Dwayne. He was my most memorable student in the South Bronx high school where I taught freshman and junior English nearly a decade ago. He was one of those kids that doesn’t fight you, doesn’t resist, doesn’t participate, just puts his head down on the desk and doesn’t lift it up again till the bell rings. Dwayne was a junior and he clearly wanted nothing to do with me or my class.
For me, kids like Dwayne are often the hardest challenge. When students are loud and unruly, when they aggressively challenge what you say or do, there is some opportunity to interact and possibly to persuade. But what do you do with kids like Dwayne? How do you engage someone who shuts down the minute they get to class?
Every day, I would see him slouch into class, his face expressionless, his eyes downcast, and slide into the chair at the table he shared with two others. Only two rows from the front of the class, he would then dump his book bag on the desk, cross his arms, and with a deliberate sigh put his head down between his arms and attempt to sleep.
No matter what stories I told, what exciting topics I discussed, Dwayne’s head remained firmly on the desk. Until one day, I was teaching a lesson on stereotypes. All the students were engaged in this controversial topic, yelling out answers and opinions on why stereotypes exist and how we can combat them. Not Dwayne. At the end of the lesson, I was reviewing the connotations of words and to illustrate, asked my students who they considered one of the most influential poets of their times. The room grew immediately silent as the topic moved from one they cared about deeply to one they felt unsure of. “Shakespeare?” mumbled one brave student, drawing on his past knowledge of English teachers and their love for the bard. “No!” I responded. “What about Tupac?” Dwayne’s head shot up as if he had been jolted with an electric prod. He now sat straight up in his chair, staring at the board and at me in disbelief.
“Tupac? You mean Tupac Shakur?” They were the first words he uttered in my class.
“Yes, exactly. Wouldn’t you say Tupac had a wide influence on many young people?”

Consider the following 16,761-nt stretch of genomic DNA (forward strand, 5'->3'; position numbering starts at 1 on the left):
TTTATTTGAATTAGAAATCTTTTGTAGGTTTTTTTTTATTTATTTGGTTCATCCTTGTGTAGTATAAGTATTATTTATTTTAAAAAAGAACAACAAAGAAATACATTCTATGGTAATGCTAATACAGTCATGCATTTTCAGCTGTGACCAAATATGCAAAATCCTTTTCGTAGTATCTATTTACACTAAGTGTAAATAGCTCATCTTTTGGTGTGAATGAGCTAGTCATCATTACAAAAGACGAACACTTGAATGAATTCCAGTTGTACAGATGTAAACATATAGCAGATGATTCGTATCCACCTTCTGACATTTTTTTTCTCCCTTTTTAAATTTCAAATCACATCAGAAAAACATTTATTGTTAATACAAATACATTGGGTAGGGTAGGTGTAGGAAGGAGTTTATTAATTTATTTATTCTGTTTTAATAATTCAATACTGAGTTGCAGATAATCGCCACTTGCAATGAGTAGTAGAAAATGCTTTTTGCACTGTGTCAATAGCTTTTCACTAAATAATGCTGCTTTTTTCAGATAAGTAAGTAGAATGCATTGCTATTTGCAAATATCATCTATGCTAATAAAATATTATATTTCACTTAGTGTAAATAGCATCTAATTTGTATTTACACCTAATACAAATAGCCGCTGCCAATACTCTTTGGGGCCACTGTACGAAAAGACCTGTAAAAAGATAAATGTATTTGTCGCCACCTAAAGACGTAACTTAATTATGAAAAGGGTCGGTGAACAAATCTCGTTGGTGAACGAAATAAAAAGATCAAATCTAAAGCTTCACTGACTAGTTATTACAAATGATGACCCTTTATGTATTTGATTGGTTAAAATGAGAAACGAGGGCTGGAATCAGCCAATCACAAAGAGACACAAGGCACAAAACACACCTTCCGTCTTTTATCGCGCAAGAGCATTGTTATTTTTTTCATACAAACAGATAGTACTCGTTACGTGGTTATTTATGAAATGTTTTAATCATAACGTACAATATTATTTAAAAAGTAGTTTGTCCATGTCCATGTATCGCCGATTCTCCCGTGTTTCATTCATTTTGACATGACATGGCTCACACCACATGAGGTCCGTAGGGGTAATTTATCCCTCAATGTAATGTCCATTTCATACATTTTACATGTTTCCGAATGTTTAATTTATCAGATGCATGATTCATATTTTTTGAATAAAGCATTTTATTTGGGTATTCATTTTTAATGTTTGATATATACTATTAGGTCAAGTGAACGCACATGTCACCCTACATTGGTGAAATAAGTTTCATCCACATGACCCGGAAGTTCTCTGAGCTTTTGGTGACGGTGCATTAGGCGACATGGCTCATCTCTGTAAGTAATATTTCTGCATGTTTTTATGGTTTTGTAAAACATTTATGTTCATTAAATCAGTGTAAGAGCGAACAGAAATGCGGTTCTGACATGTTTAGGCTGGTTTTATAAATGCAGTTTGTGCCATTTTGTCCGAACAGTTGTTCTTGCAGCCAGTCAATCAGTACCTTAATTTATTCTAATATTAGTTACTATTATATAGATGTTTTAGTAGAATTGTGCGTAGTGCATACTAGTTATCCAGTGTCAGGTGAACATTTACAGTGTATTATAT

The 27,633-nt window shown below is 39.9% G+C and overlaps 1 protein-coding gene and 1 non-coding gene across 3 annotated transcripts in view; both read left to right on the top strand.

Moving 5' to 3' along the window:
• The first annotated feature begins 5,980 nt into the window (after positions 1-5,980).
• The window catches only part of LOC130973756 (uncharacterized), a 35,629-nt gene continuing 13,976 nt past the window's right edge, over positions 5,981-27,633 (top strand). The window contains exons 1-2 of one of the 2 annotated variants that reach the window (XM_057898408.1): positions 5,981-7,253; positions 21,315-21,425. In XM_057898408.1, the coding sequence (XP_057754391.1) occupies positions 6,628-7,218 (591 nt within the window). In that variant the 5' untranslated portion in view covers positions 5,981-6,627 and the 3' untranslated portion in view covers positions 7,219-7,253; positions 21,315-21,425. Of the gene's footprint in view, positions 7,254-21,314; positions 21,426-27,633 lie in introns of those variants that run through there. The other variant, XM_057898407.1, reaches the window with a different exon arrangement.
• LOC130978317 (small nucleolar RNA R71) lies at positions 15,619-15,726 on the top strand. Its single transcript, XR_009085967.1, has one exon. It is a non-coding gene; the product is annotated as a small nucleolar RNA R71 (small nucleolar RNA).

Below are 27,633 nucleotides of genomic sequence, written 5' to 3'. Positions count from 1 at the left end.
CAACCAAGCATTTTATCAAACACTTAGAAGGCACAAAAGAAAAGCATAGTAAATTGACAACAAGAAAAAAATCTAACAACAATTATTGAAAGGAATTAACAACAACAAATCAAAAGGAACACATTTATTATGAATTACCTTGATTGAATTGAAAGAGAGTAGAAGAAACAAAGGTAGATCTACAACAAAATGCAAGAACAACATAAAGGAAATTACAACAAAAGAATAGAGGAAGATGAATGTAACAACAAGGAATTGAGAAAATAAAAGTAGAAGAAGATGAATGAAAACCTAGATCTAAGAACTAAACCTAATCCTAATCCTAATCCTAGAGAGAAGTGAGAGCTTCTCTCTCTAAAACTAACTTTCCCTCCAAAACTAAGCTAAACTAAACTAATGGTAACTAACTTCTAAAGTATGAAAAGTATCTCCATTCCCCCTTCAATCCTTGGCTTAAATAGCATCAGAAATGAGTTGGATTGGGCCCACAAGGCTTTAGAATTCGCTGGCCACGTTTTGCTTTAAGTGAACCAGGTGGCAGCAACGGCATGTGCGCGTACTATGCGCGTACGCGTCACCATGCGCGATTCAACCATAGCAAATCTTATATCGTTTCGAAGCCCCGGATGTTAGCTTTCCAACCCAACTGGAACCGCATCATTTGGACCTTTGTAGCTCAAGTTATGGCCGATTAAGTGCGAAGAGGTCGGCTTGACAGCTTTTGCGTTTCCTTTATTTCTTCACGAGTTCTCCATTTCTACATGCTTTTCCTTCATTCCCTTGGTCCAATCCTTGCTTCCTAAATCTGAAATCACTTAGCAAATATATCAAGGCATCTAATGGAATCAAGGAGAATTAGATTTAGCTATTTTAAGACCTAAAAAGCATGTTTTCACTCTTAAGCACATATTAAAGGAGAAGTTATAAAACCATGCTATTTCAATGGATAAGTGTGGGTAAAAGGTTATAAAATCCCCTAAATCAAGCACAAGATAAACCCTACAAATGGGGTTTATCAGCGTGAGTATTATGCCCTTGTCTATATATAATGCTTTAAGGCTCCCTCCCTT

Dwayne nodded silently, but his face reflected a range of expressions from astonishment to euphoria to a bewildered joy. I was meanwhile equally stunned and determined to keep him upright.
I had found the secret hook to Dwayne’s motivation and I reeled him in without relenting. “Which of his poems would you say affected you the most?” Before Dwayne could even muster up an answer the entire class jumped in again, excited to offer their own opinions. As the bell rang and they streamed reluctantly out, still arguing over which poem was the best, Dwayne turned toward me with an expression of wonder and begrudging respect, his mouth turned upward in the semblance of a smile. As I stood at the door, waiting for my next class to enter, I watched Dwayne joining animatedly in the conversation that continued in the hallways as my students proceeded to their next class.
From that day on, Dwayne sat up straight throughout the entire class period. He would stop by my desk on his way out, leaving me copies of his favorite Tupac poems, and I would be sure to bring up something about Tupac or the topics of his writing at every opportunity. Eventually he began sharing some of his own poetry, beautiful profound verses about life in the midst of violence and poverty.
It was that simple. Suddenly, with just one shared interest, one instance where I demonstrated respect and understanding for what he held dear, Dwayne was now willing to demonstrate the same respect and understanding for what I had to offer in terms of content.
When I left the school at the end of the semester, Dwayne stood in front of my car, blocking my path. When I said goodbye, he asked me plaintively, “ What do I do now, Miss?” It was as if, by losing the one teacher who “got” him, he was losing the path to progress and the chance to graduate. Sadly, he was right. While I reassured him that he would be fine, Dwayne never did graduate. His teachers during his senior year didn’t connect with him and he was written off as a student who slept through class and just didn’t care.
I am still in touch with him, as I am with many of my former students, and Dwayne continues to write books of poetry. Currently he is working on a volume of “Haiku from the Hood”. He lives and works in the same South Bronx neighborhood, unable to obtain a diploma and unsure how to improve his condition. While I do my best to guide him from a distance, it disturbs me greatly to think of all the Dwaynes who inhabit our schools today, full of potential and promise that go unrecognized. If only we could take the time to get to know their secret hook, to catch that glimmer in their eyes when they hear a certain phrase or topic, and to fan that spark into a flame that lights their path to success.